LARGO — Immediately after Gov. Ron DeSantis announced on May 15 that gyms could reopen, the owners of CrossFit TFB sent out a survey to its members asking if they were mentally prepared to return.
The answer was an overwhelming yes, and the routine of daily workouts has quickly resumed at the downtown Largo gym that had been forced to close for two months because of the coronavirus pandemic.
“Like 90% of the responses we got were people were comfortable coming back,” said co-owner Whitney Haley. “There’s always going to be those few people who are a little bit leery, but nobody was like, I’m not coming back. We feel pretty confident that our members feel safe and they know they can communicate that to us.”
Liz Simoes, a nurse practitioner and resident of Seminole, has attended classes at TFB (The Fitness Box) since 2018, and said she is pleased that her class, which takes place in the gym’s warehouse with plenty of ventilation, is back in business.
“I know there is always risk,” she said. “But I do think physical and emotional well-being is important, too.”
However, Simoes said she has concerns about gyms where workouts and classes take place in more contained areas.
“I am concerned about typical gyms,” she said, adding that they pose a greater risk of spreading the disease than those that offer beach classes or are held outdoors.
Haley said her gym’s members don’t have a lot to be worried about because TFB, which is at 50 Third St. NW, emphasized cleanliness well before the pandemic and has only augmented precautions.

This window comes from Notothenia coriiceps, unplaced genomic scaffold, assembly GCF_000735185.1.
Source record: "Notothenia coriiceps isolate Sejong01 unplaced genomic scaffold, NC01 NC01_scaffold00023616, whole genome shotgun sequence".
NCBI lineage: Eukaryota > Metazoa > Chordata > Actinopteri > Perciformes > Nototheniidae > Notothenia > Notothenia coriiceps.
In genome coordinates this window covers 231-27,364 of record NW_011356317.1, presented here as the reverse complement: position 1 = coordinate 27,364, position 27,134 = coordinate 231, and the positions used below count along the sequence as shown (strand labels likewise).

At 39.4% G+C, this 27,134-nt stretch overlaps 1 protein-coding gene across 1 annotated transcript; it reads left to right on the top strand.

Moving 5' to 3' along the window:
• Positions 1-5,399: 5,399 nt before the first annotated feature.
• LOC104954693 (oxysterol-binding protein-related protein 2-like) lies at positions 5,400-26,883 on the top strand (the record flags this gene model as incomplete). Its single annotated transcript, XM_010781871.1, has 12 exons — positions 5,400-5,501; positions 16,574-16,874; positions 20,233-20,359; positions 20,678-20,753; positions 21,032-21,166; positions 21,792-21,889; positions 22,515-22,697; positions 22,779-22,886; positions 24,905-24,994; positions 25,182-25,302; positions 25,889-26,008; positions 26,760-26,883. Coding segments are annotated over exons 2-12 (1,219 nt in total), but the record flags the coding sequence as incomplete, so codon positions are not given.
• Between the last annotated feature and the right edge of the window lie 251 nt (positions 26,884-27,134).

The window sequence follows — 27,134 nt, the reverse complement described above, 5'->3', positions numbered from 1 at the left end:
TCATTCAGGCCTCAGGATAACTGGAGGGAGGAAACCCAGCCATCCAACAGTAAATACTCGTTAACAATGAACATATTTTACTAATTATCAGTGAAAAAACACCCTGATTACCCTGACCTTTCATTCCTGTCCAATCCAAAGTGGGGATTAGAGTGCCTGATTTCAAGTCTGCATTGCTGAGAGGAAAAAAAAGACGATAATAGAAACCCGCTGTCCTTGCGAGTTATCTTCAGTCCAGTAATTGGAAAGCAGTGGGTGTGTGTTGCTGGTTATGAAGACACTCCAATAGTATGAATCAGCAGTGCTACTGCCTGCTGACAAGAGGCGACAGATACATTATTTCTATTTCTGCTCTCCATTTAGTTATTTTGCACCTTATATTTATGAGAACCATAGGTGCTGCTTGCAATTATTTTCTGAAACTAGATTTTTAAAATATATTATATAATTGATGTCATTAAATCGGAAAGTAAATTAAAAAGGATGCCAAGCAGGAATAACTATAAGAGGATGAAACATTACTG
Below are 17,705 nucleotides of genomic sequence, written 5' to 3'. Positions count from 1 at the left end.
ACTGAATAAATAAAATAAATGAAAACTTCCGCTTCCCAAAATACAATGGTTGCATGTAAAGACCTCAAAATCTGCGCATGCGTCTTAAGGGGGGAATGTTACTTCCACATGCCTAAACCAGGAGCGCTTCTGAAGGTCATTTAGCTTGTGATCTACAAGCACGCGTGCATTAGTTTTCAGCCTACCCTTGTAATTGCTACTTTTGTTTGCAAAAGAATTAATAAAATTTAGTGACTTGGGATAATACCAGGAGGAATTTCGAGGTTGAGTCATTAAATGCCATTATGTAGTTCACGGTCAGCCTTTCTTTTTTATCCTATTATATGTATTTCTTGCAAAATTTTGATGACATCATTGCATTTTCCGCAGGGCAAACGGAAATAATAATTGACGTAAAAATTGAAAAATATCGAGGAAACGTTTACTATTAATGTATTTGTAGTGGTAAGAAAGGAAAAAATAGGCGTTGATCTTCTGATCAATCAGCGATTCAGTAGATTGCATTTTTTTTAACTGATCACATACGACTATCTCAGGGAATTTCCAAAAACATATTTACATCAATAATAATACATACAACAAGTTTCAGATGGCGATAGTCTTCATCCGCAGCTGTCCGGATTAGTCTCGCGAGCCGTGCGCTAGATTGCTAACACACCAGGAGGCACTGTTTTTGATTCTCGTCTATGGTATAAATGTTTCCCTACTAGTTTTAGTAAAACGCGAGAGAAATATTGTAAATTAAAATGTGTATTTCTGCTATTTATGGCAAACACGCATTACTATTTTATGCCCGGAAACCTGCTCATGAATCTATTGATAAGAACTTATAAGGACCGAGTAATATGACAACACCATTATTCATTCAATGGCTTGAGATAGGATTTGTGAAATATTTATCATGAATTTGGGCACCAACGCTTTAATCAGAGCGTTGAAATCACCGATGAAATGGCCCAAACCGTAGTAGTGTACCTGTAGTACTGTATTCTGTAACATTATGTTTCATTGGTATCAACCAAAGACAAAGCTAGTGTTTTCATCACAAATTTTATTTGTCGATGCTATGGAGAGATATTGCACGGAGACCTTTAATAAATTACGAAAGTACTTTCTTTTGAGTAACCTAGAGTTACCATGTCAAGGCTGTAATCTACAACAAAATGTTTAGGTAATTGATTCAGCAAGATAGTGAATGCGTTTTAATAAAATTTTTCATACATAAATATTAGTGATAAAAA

“A lot of the CDC guidelines as far as cleanliness, we already did that,” she said. “So really the only thing that changes is spacing. But when you’re working out next to somebody and you’re working out with a barbell, between your barbell and their barbell is already 6 feet or more of space.”
Haley, who has worked out in a class setting four to five days a week for the past five years, said the past two months of staying at home proved how important the gym setting can be for members.
At first, she said providing self-motivation while working out in her garage was a little exciting.
“Then week 3 set in and I was like, I don’t feel like doing anything,” she said. “I miss my people. It was very hard to keep finding that motivation a few weeks in. And the feedback from our members was the same.”
Even before the gym was forced to close, she said many members were already quarantining.
So, when TFB did close, it allowed members to take equipment home.
“We let them borrow the equipment and they just signed it out,” she said. “We had three different home workouts to choose from every day. We did different at-home challenges to try to keep them motivated, and were staying in contact with them regularly.”
She thinks members appreciated the efforts and have helped it weather the financial crisis for the time being.
“A lot of our members thrive on working out with other people,” she said. “That’s the motivation. It’s very easy to just stay home and sit on your couch.”